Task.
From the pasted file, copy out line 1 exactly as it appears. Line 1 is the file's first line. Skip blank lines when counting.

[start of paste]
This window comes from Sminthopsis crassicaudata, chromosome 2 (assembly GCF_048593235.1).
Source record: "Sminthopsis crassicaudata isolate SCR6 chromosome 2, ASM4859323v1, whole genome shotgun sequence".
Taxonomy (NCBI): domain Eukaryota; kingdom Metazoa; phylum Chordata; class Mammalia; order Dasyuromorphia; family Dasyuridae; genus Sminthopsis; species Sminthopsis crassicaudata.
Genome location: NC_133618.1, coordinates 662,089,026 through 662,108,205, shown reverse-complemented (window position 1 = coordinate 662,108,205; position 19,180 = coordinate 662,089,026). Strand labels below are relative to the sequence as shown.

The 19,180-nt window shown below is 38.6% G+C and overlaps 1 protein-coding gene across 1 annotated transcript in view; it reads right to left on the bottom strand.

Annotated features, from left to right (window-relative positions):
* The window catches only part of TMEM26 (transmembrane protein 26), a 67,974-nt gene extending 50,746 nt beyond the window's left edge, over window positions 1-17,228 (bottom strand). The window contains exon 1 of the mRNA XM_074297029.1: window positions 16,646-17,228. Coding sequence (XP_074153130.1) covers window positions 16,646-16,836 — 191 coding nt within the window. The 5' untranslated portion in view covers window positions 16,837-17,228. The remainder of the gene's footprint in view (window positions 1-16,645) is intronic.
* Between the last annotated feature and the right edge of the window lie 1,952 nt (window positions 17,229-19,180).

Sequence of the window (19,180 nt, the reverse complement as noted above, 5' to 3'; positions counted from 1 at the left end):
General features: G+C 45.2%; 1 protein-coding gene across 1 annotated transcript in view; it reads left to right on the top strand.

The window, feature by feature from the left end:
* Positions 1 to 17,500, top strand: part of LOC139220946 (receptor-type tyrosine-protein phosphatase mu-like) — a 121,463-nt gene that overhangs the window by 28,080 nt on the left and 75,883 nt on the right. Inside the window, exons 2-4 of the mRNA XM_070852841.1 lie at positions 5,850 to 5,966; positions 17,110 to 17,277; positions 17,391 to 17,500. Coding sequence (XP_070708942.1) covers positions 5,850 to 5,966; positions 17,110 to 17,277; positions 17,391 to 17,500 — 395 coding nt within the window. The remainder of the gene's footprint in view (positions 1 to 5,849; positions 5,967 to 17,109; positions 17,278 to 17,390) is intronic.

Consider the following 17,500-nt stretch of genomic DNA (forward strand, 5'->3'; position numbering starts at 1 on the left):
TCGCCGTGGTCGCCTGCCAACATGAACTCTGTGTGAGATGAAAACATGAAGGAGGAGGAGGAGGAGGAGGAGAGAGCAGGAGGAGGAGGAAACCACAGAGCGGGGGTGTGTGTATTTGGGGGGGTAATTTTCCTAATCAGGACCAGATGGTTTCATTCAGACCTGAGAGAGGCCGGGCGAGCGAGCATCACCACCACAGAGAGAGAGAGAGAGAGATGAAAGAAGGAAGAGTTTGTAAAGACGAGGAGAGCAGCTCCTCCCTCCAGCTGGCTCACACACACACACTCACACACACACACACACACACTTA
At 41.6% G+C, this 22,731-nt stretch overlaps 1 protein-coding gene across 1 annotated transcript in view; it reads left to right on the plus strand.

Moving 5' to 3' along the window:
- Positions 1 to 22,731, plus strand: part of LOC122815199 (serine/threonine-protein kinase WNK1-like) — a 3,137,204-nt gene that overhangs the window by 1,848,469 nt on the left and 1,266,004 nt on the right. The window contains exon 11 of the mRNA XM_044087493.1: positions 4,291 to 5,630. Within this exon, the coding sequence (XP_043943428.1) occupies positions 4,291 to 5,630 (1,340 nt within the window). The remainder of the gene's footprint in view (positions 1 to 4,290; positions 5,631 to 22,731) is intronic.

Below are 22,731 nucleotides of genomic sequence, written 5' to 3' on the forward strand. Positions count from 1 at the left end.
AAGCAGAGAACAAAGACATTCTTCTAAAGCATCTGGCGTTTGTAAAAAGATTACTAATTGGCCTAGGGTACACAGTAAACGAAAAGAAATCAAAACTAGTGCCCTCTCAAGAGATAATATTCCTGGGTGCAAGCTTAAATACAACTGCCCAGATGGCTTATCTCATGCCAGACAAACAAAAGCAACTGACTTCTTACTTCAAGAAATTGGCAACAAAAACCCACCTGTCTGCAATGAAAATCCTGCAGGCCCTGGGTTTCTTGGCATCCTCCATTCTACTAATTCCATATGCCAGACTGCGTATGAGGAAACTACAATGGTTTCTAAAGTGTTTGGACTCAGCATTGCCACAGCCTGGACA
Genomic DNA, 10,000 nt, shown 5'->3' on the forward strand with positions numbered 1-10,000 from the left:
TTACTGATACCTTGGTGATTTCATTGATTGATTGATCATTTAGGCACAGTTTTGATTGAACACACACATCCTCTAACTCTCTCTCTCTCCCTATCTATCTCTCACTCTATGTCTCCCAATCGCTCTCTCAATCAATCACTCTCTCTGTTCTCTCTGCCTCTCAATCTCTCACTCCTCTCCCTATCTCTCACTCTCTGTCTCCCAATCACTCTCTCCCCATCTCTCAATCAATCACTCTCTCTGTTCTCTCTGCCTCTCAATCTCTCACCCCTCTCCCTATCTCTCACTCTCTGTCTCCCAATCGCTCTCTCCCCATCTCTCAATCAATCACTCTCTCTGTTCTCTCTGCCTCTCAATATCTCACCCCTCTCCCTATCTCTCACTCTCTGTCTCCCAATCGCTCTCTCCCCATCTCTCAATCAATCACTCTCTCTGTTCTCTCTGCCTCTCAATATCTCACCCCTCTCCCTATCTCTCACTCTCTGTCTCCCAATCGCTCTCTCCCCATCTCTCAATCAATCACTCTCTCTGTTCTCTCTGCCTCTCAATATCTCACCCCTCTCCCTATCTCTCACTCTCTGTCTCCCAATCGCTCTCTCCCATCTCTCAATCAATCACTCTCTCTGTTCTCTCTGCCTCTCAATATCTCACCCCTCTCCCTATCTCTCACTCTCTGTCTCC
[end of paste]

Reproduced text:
This window comes from Sminthopsis crassicaudata, chromosome 2 (assembly GCF_048593235.1).